This notice meant up to 300 students had to immediately be evacuated and alternative accommodation found yesterday evening.
Deputy Chief Fire Officer Dave Walton said: “The decision to take this action has not been taken lightly, especially given the resultant upheaval it has caused for many people. We had no choice but to act in this way after our investigations highlighted serious concerns and risk to life.
“We were called in after a survey of the building revealed several potential fire risks. The risks were so serious that it would have been dangerous to allow people to continue to stay in the building once these were identified.”
He added emergency planning services were alerted to the situation, and they convened a meeting of local universities with students living in the privately owned accommodation block. All were offered emergency accommodation through their place of study.
“It is our duty as the enforcing agency to ensure the safety of our residents is paramount,” added DCFO Walton. “We only serve notice where the risk to people’s life is so serious that we must prohibit or restrict the use of all, or part of the premises until specified matters have been remedied.”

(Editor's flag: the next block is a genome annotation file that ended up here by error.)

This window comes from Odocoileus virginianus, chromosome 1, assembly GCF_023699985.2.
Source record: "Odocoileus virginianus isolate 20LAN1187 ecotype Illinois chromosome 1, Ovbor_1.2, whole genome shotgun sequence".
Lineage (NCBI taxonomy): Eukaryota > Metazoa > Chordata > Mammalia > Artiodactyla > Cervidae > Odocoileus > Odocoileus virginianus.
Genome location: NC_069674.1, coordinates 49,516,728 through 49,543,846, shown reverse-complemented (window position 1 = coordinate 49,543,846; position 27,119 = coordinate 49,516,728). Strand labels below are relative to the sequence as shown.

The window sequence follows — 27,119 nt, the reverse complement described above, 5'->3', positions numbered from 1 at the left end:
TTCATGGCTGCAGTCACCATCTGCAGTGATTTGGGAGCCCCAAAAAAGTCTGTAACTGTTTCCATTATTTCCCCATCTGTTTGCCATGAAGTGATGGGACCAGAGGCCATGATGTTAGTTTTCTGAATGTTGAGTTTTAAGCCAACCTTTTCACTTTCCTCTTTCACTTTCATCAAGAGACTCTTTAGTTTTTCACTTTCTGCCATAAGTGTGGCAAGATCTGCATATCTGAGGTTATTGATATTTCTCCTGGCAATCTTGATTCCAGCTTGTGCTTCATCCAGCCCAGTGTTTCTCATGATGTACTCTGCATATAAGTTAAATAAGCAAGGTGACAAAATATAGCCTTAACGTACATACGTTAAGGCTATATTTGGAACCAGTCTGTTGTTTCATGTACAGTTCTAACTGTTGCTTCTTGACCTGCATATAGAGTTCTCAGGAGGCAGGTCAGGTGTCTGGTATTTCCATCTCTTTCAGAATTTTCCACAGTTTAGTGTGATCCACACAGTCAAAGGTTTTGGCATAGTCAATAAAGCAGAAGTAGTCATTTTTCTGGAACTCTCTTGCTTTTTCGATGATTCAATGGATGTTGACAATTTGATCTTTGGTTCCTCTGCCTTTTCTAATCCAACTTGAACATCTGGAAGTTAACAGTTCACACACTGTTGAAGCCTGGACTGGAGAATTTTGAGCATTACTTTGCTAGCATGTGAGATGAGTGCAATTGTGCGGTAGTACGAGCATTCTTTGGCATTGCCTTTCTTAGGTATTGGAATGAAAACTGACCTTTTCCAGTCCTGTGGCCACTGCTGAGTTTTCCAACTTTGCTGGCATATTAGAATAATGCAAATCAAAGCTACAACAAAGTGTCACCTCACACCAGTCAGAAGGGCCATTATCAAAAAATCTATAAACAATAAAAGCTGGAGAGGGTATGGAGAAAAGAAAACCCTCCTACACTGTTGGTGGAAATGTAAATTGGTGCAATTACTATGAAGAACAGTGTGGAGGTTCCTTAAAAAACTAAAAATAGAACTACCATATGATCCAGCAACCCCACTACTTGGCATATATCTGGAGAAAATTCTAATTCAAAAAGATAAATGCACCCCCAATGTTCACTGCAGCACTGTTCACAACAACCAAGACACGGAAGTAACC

The prohibition notice was issued under the Regulatory Reform (Fire Safety) Order 2005. Article 31, a notice under the Environment and Safety Information Act 1988.
The notice requires action to remove the imminent and immediate risk. If remedies are not made, the fire service can seek to prosecute those responsible. If found liable, this could lead to costly fines.
This latest situation comes as new fire safety reforms came into effect this week. The Fire Safety (England) Regulations 2022 implement many of the recommendations made by the Grenfell Tower Inquiry in its Phase 1 report which required a change in the law.
In a similar case three years ago WYFRS issued a prohibition notice over Kingfisher Court student accommodation in Chapel Hill, Huddersfield, after risks to life were found. A follow-up report revealed over 200 faults in this premises, and that should a fire have occurred, the building would offer little or no protection for its inhabitants.